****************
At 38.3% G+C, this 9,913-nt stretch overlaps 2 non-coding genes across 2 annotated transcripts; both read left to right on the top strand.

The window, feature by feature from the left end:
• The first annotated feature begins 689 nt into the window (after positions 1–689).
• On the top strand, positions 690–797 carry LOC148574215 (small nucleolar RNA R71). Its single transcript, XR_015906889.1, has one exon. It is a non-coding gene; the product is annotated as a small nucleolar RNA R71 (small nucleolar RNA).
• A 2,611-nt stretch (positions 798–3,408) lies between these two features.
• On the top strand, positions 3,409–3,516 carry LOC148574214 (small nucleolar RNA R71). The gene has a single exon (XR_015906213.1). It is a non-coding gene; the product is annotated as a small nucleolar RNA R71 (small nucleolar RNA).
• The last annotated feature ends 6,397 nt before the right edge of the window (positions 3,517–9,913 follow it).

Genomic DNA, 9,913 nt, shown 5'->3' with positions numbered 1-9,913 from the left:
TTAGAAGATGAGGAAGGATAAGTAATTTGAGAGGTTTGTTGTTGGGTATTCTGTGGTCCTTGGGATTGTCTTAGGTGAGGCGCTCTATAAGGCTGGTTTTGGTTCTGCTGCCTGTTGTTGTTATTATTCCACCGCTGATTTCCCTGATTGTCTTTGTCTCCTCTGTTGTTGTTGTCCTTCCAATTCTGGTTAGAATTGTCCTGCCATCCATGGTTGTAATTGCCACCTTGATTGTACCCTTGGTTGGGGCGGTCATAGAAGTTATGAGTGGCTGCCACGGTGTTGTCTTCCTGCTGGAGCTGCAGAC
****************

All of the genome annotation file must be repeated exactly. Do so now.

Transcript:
At 38.3% G+C, this 9,913-nt stretch overlaps 2 non-coding genes across 2 annotated transcripts; both read left to right on the top strand.

The window, feature by feature from the left end:
• The first annotated feature begins 689 nt into the window (after positions 1–689).
• On the top strand, positions 690–797 carry LOC148574215 (small nucleolar RNA R71). Its single transcript, XR_015906889.1, has one exon. It is a non-coding gene; the product is annotated as a small nucleolar RNA R71 (small nucleolar RNA).
• A 2,611-nt stretch (positions 798–3,408) lies between these two features.
• On the top strand, positions 3,409–3,516 carry LOC148574214 (small nucleolar RNA R71). The gene has a single exon (XR_015906213.1). It is a non-coding gene; the product is annotated as a small nucleolar RNA R71 (small nucleolar RNA).
• The last annotated feature ends 6,397 nt before the right edge of the window (positions 3,517–9,913 follow it).

Genomic DNA, 9,913 nt, shown 5'->3' with positions numbered 1-9,913 from the left:
TTAGAAGATGAGGAAGGATAAGTAATTTGAGAGGTTTGTTGTTGGGTATTCTGTGGTCCTTGGGATTGTCTTAGGTGAGGCGCTCTATAAGGCTGGTTTTGGTTCTGCTGCCTGTTGTTGTTATTATTCCACCGCTGATTTCCCTGATTGTCTTTGTCTCCTCTGTTGTTGTTGTCCTTCCAATTCTGGTTAGAATTGTCCTGCCATCCATGGTTGTAATTGCCACCTTGATTGTACCCTTGGTTGGGGCGGTCATAGAAGTTATGAGTGGCTGCCACGGTGTTGTCTTCCTGCTGGAGCTGCAGAC